If the explosion was a surprise, the initial response by all sides was alarming. Leaving Michael Brown’s body on the ground for several hours, the way in which the authorities talked to his mother when she came to the scene to find out if that was—in fact—her son, and they way witnesses were summarily dismissed were the final blows that crushed the dense dam of postponed gratification. People who were disillusioned and disenfranchised took to the street in an effort to make something good come out of something so bad. What started out as a protest quickly become looting, as angry and disrespected people felt they had absolutely nothing to lose and, therefore, everything to gain. Having broken the perceived rules of decency and civility by their conduct immediately after Michael Brown’s death, authorities tried to enforce the law. However, the lack of rules and the lack of relationships with those subject to the rules made law enforcement impossible. In response, perhaps, to impossibility, law enforcement applied pressure in the form of militarization rather than understanding—the latter tactic used by Captain Ron Johnson. Frighteningly, had they not arrested journalists who made the matter into a First Amendment issue, militarization may have worked!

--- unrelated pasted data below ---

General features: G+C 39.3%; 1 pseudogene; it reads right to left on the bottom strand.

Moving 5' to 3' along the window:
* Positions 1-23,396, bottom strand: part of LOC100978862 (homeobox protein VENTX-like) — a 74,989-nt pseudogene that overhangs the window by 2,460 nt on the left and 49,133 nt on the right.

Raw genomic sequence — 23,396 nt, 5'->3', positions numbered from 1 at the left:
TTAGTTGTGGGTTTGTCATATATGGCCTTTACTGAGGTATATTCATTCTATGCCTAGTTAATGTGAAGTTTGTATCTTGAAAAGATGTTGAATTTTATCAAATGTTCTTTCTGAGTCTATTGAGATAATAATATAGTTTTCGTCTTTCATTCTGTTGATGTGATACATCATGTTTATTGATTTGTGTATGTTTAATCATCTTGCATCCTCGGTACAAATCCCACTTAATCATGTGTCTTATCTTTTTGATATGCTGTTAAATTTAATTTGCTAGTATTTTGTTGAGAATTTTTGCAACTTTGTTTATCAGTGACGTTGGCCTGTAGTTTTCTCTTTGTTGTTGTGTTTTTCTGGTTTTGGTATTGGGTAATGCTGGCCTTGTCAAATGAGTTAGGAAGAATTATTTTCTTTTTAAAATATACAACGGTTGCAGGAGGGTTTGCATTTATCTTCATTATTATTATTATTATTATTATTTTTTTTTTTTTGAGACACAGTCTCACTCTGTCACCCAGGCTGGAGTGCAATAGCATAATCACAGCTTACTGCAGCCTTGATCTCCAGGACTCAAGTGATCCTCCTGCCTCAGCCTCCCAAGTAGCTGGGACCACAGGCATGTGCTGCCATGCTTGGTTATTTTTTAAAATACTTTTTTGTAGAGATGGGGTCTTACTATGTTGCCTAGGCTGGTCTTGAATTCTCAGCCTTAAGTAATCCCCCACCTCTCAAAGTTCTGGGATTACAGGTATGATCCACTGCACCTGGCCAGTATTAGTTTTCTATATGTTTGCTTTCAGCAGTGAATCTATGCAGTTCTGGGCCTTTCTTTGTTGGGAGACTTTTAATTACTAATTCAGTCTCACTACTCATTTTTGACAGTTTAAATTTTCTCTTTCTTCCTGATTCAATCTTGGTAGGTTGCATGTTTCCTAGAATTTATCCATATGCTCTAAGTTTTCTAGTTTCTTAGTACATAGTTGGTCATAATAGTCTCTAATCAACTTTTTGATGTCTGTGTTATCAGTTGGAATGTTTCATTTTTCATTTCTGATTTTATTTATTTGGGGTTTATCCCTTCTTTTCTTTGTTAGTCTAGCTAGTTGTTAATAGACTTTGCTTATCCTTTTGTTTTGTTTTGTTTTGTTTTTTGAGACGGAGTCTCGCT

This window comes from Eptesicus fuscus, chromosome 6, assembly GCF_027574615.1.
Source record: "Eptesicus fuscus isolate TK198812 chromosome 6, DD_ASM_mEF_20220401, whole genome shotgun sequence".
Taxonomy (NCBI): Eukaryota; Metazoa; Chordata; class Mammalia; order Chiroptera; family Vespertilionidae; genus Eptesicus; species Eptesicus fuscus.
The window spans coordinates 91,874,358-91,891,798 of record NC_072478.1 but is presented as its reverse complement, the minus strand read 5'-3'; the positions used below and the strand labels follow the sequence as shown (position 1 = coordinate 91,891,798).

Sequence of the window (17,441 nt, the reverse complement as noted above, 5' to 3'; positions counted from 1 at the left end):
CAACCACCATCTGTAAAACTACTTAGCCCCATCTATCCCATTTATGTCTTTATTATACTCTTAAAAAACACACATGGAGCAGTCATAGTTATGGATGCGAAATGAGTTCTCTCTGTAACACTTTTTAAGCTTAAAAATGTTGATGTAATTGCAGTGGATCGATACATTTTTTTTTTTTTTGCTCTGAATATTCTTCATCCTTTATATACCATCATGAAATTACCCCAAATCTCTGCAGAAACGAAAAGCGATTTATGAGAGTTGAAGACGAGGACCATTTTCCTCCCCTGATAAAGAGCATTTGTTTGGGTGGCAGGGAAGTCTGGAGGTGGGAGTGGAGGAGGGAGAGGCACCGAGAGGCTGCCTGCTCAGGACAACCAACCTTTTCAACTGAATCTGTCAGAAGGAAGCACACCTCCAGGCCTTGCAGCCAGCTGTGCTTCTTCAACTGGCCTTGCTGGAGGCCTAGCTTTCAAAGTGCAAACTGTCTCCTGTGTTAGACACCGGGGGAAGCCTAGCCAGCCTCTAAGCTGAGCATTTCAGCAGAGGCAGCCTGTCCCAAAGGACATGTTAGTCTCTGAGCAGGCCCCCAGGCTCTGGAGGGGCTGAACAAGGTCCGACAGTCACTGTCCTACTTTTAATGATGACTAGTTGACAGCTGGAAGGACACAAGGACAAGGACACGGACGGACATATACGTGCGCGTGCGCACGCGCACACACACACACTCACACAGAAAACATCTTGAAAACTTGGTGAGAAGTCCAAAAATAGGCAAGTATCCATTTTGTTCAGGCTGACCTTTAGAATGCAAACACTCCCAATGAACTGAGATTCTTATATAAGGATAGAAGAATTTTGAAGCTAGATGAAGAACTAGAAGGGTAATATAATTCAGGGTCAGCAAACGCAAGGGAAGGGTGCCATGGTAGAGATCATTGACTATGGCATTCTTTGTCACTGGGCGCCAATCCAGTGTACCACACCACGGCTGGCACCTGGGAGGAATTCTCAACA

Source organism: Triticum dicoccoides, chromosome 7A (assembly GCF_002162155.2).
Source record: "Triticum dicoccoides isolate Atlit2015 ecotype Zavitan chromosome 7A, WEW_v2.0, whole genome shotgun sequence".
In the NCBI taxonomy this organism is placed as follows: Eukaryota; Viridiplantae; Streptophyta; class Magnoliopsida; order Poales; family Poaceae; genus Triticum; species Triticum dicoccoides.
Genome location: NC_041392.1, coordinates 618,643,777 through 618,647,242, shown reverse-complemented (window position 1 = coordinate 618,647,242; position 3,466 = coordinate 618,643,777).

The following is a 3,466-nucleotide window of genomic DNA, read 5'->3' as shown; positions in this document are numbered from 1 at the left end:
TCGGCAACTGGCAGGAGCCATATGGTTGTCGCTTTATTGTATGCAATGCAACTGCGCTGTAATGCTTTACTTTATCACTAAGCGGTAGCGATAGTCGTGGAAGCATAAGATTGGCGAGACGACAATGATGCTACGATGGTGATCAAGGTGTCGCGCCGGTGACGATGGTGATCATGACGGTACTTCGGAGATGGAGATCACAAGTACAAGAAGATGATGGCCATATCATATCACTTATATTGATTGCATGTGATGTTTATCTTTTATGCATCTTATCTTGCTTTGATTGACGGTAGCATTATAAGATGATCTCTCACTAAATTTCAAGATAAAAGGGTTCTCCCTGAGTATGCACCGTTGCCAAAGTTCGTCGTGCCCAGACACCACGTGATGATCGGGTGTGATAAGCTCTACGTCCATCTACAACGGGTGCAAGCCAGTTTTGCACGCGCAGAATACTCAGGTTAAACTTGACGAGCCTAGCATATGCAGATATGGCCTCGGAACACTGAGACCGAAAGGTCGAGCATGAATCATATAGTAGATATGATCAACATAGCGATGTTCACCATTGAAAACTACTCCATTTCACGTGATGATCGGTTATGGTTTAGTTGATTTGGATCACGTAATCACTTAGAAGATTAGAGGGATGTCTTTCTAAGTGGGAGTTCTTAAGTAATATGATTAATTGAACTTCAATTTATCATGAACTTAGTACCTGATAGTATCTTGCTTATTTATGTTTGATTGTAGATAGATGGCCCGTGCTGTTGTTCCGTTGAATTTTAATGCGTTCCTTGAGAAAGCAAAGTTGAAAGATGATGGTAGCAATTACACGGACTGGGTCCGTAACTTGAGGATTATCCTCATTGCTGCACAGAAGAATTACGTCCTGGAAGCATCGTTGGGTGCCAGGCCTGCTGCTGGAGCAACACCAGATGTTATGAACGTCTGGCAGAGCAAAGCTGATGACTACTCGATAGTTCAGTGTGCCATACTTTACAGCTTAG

Equally alarming was the response (or lack thereof) from legal and civic organizations. While not named in this article, several are members of national organizations and nearly all use an alphabet moniker as identification—whether the group is national or purely local. Some organizations immediately grabbed the press’s attention by calling meetings seemingly aimed at mobilization. Long on fanfare but short on substance, inclusion, or ability to execute, these organizations quickly wore thin the willingness of those who were immediately ready to help. Suddenly, and without warning to the public, celebrities swarmed Ferguson and the surrounding areas to “help.” Everyone from Judge Greg Mathis to Dick Gregory came to Ferguson. Even Iyanla Van Zant came to “fix” Ferguson. People and their organizations looking to participate in a constructive way were immediately overwhelmed with assisting in the new “cause célèbre.” While it was completely unclear as to how the influx of celebrities was helping, they kept coming—and people and organizations kept helping.